If this all sounds good to you, but you still have no idea where to begin, here is simple starter pack. Try to set up a little sacred spot in your home to go to every time you meditate. Put a few articles out that inspire you or that you have a spiritual connection too. If not, don’t let that stop you. That point is to just get it in when you can. If you have something specific that you want to meditate on, think or pray about it before you begin your session. You don’t want to try to force or control your thoughts while meditating, so if you have something that you’re seeking guidance on, it’s best bring it up beforehand. Find a quiet spot and sit comfortably. If you have kids, you might need to sneak out of bed before the rest of the house wakes up or do it after they go to bed. You might try headphones with some relaxing music to drown out the noise. Just find a way to make it work with your schedule and lifestyle. Decide how long you will meditate for. Beginners might want to start with just a few minutes a day and gradually increase. Five minutes is better than zero! Just like working out, the benefits will compound over time. Generally, the more frequently and longer, the better, but don’t discount the short sessions. Thirty minutes a day is an excellent goal to strive for. Set a timer. There are many apps you can download for phone or table that have timers, keep logs, and play chimes at the beginning and end of your session. Close your eyes and focus on your breathe. Inhale deeply into your diaphragm and slowly exhale. Don’t force the breathe, but just let it flow naturally as your allow your attention to draw there. Don’t worry if thoughts come while you are meditating. That is going to happen, especially if you’re new to it. Just try to observe the thoughts without judgment. Continue this until your timer lets you know the session is up. Don’t quit early!! Completing your full session time is going to help you build the discipline needed for an ongoing meditation practice. If you stick with it daily and increase your session length over time, you’ll soon notice some positive changes in your life. Try journaling afterwards to log any major insights or an especially great feeling. You will feel so wonderfully grounded, peaceful, and ready to conquer the world!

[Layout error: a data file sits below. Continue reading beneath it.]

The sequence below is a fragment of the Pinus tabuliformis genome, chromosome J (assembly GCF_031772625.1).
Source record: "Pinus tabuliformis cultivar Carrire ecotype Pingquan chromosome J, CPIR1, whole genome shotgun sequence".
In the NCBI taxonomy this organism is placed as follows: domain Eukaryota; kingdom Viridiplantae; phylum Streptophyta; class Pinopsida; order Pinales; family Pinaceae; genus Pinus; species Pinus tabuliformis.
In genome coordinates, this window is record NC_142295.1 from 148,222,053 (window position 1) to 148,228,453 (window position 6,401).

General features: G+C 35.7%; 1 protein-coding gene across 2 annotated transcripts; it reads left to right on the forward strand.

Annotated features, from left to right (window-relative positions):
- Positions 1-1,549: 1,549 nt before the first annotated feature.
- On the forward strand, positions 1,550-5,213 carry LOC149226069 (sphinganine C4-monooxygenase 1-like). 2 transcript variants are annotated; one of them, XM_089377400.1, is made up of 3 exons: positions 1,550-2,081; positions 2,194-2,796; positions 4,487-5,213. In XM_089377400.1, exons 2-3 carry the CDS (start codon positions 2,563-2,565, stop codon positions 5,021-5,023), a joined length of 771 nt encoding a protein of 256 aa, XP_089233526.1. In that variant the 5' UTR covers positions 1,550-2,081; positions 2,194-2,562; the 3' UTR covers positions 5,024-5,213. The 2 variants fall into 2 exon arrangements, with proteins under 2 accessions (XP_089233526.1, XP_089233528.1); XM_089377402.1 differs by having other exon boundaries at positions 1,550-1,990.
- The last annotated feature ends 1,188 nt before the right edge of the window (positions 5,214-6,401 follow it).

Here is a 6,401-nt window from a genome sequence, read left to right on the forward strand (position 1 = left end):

- Meditate Throughout Your Busy Day in 3 Not-So-Calm Places (massageenvy.com)
- Just say “Om!” Is meditation right for you? (massageenvy.com)
- Meditation Every Day? We Thought Not! (witchesofthecraft.com)
- How to Meditate Effectively (answers.com)
- Yoga meditation classes at community centre (insidehalton.com)
- 4 scientific studies on how meditation can affect your heart, brain and creativity (ted.com)
- Sadhguru: Meditation: The End of Suffering from Huff Post (karahpino.me)
- Meditation Health Benefits – Harness the Soothing Power of Meditation (massageenvy.com)